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Advanced Aerodynamics 2

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Advanced Aerodynamics 2

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AF 202 – Chris Dimoulis

Advanced Aerodynamics 2

Review

Vectors

Forces in climbs and turns

Stability

Vg diagram

Force:

Any influence to an object that causes a change in speed, direction, or shape.

The 4 forces of flight

Weight

Lift

Thrust

Drag

Acceleration:

A change in speed OR direction which requires an unbalanced forces

Straight, level, and constant speed flight required an equilibrium balance of the forces

Opposing forces are equal

Lift = Weight, Thrust = Drag

Weight is a force

In F=ma, the acceleration is the pull of gravity

As long as an object has mass (and is on earth) there is the downward force of gravity.

Opposes Weight

Must EQUAL weight for level flight

2 principles cause lift:

Bernoulli’s

Newton’s 3rd law

Four ways to control lift

Pilot Controlled:

Change Speed

Change Angle of Attack

Non-Pilot Controlled

Change Wing Surface Area

Change Air Density

L=1/2 (CL V² Ρ A)

V = √2L/ (CL Ρ A)

CL = 2L/(V² Ρ A)

L - Total lift

CL - Coefficient of lift increases as Angle of attack increases

V – Magnitude of velocity (speed)

A – Area of the Wing

P – Air Density

To simulate level flight, keep L the same value

We can see how the angle of attack MUST increases as speed slows

We see that as angle of attack decreases we must increase speed to maintain lift.

Opposes Thrust

2 Types

Parasite Drag

Induced Drag

3 Types

Form

Skin-Friction

Interference

Parasite drag INCREASES as speed increases

Inherently created when lift is produced by use of angle of attack

As angle of attack increases, induced drag increases

Since angle of attack increases when speed degreases, induced drag ALSO increases when speed decreases.

After a certain speed drag increases and so the required thrust increases.

Region of reverse command refers to the need for MORE power to fly SLOWER speeds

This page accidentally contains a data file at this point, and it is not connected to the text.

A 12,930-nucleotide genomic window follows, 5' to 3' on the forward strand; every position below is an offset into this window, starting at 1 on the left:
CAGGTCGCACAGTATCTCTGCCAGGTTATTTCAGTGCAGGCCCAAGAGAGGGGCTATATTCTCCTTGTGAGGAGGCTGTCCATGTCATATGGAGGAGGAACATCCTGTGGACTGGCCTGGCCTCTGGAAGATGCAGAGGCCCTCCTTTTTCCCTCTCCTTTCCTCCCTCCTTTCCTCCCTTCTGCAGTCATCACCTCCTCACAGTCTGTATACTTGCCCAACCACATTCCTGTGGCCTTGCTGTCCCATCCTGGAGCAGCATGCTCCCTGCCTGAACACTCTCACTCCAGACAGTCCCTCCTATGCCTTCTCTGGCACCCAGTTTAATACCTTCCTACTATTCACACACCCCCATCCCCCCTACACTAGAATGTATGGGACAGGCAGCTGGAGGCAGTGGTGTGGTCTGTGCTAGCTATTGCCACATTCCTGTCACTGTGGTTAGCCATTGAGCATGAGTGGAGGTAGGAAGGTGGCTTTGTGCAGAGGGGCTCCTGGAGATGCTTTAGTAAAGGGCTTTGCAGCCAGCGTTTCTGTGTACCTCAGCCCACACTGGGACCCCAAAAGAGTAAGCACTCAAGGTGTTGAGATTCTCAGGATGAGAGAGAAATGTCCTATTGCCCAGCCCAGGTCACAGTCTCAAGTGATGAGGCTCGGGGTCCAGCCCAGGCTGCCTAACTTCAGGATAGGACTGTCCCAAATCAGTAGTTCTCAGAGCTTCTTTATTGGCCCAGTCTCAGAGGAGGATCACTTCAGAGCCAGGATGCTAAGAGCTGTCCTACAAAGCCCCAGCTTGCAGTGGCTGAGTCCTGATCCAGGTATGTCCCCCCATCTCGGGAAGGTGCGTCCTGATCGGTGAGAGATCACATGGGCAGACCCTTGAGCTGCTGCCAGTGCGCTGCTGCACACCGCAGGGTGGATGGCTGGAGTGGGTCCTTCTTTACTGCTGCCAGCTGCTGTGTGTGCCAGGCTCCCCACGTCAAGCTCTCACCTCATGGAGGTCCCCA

This is reversed from normal (hopefully that is obvious to you)

Thrust is most easily described as lift in the horizontal direction

The propeller aerodynamically functions similar to a wing

By spinning it creates its own relative wind.

No Propeller is 100% Efficient

Effecitve Pitch

Geometric Pitch

Slippage

Asymmetrical Thrust (P-Factor)

Gyroscopic Precession

Spiraling Slipstream

Torque from the engine

When rolling into a bank…

Lift is increased on the outside wing

Lift is decreased on the inside wing

When lift changes so does drag

Drag is increased on the outside wing

Drag is decreased on the inside wing

The aircraft pulls outside of the turn

Remember that a force can be considered a vector

Vectors consist of magnitude and direction

They can be broken down into components

The components are PERPENDICULAR to each other

You can add 2 vectors together by adding the horizontal vectors and vertical vectors

As a climb begins, lift BRIEFLY exceeds weight.

The brief increase in lift increases drag

If you do not add power you will slow down

Once established, angle of attack decreases which decreases drag

Total drag still remains higher. It does not return to normal…WHY?

Weight now has a rearward component

Total drag now equals the Drag vector PLUS the rearward component of weight

This is why adding power is needed to MAINTAIN airspeed in a climb

Thrust = drag + the rearward component of weight.

Thrust and Lift now have vertical and horizontal components

Therefore you can say…

The vertical component of lift PLUS…

The vertical component of thrust EQUALS…

The total weight

Or more simply that the OPPOSING forces in a constant rate constant speed climb are equal.

But lift does NOT necessarily = weight and thrust does NOT necessarily = drag